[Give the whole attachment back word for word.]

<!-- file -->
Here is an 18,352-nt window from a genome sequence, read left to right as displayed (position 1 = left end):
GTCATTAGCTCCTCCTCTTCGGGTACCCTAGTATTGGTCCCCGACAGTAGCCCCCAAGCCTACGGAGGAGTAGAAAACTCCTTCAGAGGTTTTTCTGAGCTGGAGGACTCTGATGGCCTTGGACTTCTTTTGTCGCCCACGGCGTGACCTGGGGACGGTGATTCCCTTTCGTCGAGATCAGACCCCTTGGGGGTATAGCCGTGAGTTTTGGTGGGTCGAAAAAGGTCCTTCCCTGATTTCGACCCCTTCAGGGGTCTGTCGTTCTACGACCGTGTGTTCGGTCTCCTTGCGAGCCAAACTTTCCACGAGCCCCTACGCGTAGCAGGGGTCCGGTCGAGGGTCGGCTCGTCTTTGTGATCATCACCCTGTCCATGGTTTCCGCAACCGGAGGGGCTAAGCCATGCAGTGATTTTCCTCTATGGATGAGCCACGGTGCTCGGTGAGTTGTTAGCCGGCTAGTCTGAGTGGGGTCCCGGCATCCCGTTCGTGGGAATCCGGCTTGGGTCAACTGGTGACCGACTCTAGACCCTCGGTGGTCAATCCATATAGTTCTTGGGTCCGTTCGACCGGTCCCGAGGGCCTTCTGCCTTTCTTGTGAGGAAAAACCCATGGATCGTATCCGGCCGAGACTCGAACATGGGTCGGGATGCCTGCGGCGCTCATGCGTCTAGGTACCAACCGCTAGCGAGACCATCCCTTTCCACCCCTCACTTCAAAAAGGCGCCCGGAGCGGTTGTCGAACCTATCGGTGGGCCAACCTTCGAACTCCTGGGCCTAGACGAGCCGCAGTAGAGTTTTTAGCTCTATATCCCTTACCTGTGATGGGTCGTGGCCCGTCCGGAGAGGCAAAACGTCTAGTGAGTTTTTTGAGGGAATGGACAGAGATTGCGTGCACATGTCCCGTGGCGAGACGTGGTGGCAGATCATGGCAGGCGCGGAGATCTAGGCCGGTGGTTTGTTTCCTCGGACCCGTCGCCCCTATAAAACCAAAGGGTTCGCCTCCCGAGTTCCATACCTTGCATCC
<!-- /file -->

Here is an 18,352-nt window from a genome sequence, read left to right as displayed (position 1 = left end):
GTCATTAGCTCCTCCTCTTCGGGTACCCTAGTATTGGTCCCCGACAGTAGCCCCCAAGCCTACGGAGGAGTAGAAAACTCCTTCAGAGGTTTTTCTGAGCTGGAGGACTCTGATGGCCTTGGACTTCTTTTGTCGCCCACGGCGTGACCTGGGGACGGTGATTCCCTTTCGTCGAGATCAGACCCCTTGGGGGTATAGCCGTGAGTTTTGGTGGGTCGAAAAAGGTCCTTCCCTGATTTCGACCCCTTCAGGGGTCTGTCGTTCTACGACCGTGTGTTCGGTCTCCTTGCGAGCCAAACTTTCCACGAGCCCCTACGCGTAGCAGGGGTCCGGTCGAGGGTCGGCTCGTCTTTGTGATCATCACCCTGTCCATGGTTTCCGCAACCGGAGGGGCTAAGCCATGCAGTGATTTTCCTCTATGGATGAGCCACGGTGCTCGGTGAGTTGTTAGCCGGCTAGTCTGAGTGGGGTCCCGGCATCCCGTTCGTGGGAATCCGGCTTGGGTCAACTGGTGACCGACTCTAGACCCTCGGTGGTCAATCCATATAGTTCTTGGGTCCGTTCGACCGGTCCCGAGGGCCTTCTGCCTTTCTTGTGAGGAAAAACCCATGGATCGTATCCGGCCGAGACTCGAACATGGGTCGGGATGCCTGCGGCGCTCATGCGTCTAGGTACCAACCGCTAGCGAGACCATCCCTTTCCACCCCTCACTTCAAAAAGGCGCCCGGAGCGGTTGTCGAACCTATCGGTGGGCCAACCTTCGAACTCCTGGGCCTAGACGAGCCGCAGTAGAGTTTTTAGCTCTATATCCCTTACCTGTGATGGGTCGTGGCCCGTCCGGAGAGGCAAAACGTCTAGTGAGTTTTTTGAGGGAATGGACAGAGATTGCGTGCACATGTCCCGTGGCGAGACGTGGTGGCAGATCATGGCAGGCGCGGAGATCTAGGCCGGTGGTTTGTTTCCTCGGACCCGTCGCCCCTATAAAACCAAAGGGTTCGCCTCCCGAGTTCCATACCTTGCATCC